A Filter For Internet Participation
[preface] It’s been over a year since I’ve written in this “Letter Home” format. It’s a warmly familiar return to the design I used to relate my mixed bag of sentiments from my 2011 journey. During that travelling phase, I wrote a letter each week. My goal for this year is to write one letter per month – a bit of communication, without being burdensome. And so it begins.
Communication has been on my mind lately, and more specifically, how I converse on the web. As an active participant in the vast universe of 21st century communication, I have access to a myriad of platforms: email, Tumblr, Pinterest, a personal website and more. It’s difficult to know where to devote my energy, and what the return on investment will be. At the moment I’ve decided to tinker. One of these experiments involves taking a step back from Facebook and Twitter for a few months. The idea behind this – or at least part of it – is to eliminate distractions, and sharpen my focus on a book project that I would very much like to complete. But I’m also very curious to measure the impact of “absence” on social media. In the sheer volume of data we receive, I’m wondering if my abstinence will be noted to any significant extent? If not, then perhaps it’s time to reassess how I engage with that messy thing we call the Internet.
These thoughts have been brewing for a few months. In October I watched a video featuring one of my intellectual crushes, Mr. Jonathan Harris, speaking at a PSFK Conference about his personal quest to humanize the Internet, or at least how he relates to the Internet. I was particularly struck by one idea he outlined about moving from the current frenetic state of cyber behavior to more intentional forms of participation. For Mr. Harris, this entailed a transfer from disposability, curation and self-promotion to timelessness, creation and self-reflection. I suppose I saw many of my own behaviors on the list of frenetic actions.
Self-promotion is considered an important factor to “get ahead” in the competitive virtual race. It’s vital in constructing a cyber-community, but also in breaking through the tsunami of sensationalist Internet rubbish. Admittedly, self-promotion has served me well. I tooted my own twitter-horn, and it has led to a certain amount of online success. Yet, after four years of slogging through the cyber trenches, I’m unsure if self-promoting behavior is what I want my default Internet strategy to be. I yearn to bring more depth than a Facebook status update about the delicious dinner that I just happened to throw together (drenched in the subtext that I’m effortlessly skilled and endlessly creative), or a calculated Instagram selfie that features my latest hipster haircut (which might just get a 20 “likes” if I capture myself at the most complementary of angles). I don’t want to pander to the lowest common denominator. Which is all fine and dandy, but still leaves me with a greater question: how do I make my cyber contributions add up to something more meaningful?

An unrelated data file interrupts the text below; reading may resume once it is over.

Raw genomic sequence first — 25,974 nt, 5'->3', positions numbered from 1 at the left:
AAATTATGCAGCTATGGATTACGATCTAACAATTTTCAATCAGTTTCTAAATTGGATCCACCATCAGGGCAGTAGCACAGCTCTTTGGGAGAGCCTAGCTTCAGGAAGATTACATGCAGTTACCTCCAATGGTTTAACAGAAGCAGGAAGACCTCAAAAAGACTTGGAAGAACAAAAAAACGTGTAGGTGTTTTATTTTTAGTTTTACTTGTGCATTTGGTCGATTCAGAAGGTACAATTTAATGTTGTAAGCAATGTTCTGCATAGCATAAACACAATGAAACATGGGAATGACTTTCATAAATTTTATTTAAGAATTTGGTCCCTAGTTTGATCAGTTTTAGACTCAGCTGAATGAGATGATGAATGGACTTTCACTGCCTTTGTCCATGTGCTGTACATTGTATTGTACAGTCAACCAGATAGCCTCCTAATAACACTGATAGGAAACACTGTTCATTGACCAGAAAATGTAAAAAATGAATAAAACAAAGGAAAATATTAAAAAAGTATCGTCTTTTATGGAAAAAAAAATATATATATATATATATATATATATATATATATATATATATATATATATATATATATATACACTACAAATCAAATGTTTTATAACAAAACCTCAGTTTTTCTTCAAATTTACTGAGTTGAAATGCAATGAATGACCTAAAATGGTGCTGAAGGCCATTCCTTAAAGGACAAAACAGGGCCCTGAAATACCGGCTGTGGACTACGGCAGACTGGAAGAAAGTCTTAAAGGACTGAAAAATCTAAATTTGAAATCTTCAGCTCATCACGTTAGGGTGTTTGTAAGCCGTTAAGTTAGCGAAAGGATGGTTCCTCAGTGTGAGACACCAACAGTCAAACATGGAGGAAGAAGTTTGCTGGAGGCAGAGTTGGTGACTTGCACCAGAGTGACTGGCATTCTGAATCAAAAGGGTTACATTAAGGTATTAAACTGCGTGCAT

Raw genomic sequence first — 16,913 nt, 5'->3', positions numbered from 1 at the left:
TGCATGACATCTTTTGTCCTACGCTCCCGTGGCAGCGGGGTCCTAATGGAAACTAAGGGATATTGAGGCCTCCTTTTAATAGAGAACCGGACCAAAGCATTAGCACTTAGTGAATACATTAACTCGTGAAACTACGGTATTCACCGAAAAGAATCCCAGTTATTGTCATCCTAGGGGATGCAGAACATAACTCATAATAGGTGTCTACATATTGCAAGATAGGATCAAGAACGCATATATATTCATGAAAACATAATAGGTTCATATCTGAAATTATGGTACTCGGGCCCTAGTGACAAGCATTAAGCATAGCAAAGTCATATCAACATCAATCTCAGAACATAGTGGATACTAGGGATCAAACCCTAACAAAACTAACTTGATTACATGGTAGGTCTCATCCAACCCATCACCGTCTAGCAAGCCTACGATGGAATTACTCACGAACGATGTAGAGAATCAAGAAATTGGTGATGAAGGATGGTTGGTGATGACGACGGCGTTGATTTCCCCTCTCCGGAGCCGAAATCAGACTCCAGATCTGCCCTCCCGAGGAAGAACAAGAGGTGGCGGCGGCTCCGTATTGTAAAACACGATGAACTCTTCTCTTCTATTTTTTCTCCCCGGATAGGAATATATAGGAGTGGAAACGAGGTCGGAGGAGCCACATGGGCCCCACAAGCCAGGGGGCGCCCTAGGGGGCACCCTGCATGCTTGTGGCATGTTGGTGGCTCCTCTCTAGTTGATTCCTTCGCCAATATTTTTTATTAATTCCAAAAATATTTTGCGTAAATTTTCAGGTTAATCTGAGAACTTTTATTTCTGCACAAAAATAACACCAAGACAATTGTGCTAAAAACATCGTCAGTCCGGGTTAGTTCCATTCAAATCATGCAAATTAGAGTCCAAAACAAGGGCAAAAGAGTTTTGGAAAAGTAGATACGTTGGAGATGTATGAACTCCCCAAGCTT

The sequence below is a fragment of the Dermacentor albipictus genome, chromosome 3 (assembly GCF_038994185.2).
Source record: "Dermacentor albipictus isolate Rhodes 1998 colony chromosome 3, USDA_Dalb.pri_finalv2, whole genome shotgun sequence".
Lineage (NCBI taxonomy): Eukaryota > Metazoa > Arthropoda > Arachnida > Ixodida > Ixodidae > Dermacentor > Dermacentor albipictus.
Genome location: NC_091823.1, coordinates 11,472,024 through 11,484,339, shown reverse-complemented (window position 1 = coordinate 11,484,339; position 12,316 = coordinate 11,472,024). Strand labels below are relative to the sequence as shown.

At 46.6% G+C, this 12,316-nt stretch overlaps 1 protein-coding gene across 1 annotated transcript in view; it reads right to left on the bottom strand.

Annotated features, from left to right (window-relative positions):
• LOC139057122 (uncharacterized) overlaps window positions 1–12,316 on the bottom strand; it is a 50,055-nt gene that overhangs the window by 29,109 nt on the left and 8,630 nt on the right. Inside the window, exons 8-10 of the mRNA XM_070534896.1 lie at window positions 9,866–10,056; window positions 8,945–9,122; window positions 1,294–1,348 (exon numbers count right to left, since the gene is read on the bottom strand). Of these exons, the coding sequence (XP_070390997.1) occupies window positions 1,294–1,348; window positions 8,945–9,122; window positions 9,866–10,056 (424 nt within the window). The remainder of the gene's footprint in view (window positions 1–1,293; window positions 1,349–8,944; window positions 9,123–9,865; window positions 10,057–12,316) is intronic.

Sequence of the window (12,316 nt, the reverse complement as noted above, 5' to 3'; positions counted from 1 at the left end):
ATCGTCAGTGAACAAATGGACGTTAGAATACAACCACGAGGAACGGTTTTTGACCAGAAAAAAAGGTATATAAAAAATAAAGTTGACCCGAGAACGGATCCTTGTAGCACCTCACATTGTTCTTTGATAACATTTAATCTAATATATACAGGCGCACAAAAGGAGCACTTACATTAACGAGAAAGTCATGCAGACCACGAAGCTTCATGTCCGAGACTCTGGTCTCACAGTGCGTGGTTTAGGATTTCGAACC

Perhaps it starts with the cessation of shouting for the sake of being heard – something I’ve been guilty of in the past. My grandma used to encourage us to monitor what came out of our mouths. She said: “If you don’t have anything nice to say, don’t say anything at all.” When I translate these sentiments into an adage for Internet behavior, it reads: “If you don’t have anything valuable to post, then shut the hell up.”
My approach is to apply these intentional words – a type of filter – to what I share on the Internet. I must ask myself: “Does what I’m about to share have value beyond my own self-promotion?” It’s a big question, and one that is difficult navigate on my own. In fact, i t would be great if you could help. I ask for your assistance with keeping me inline, while I continue to tinker with my presence online.
And maybe together we can make this Internet vortex a bit more meaningful.
Victoria, British Columbia
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UPDATE: I recently read my horoscope on the wall of a cafe. It related to my decision to lay off the gas, so to speak, of cyber participation.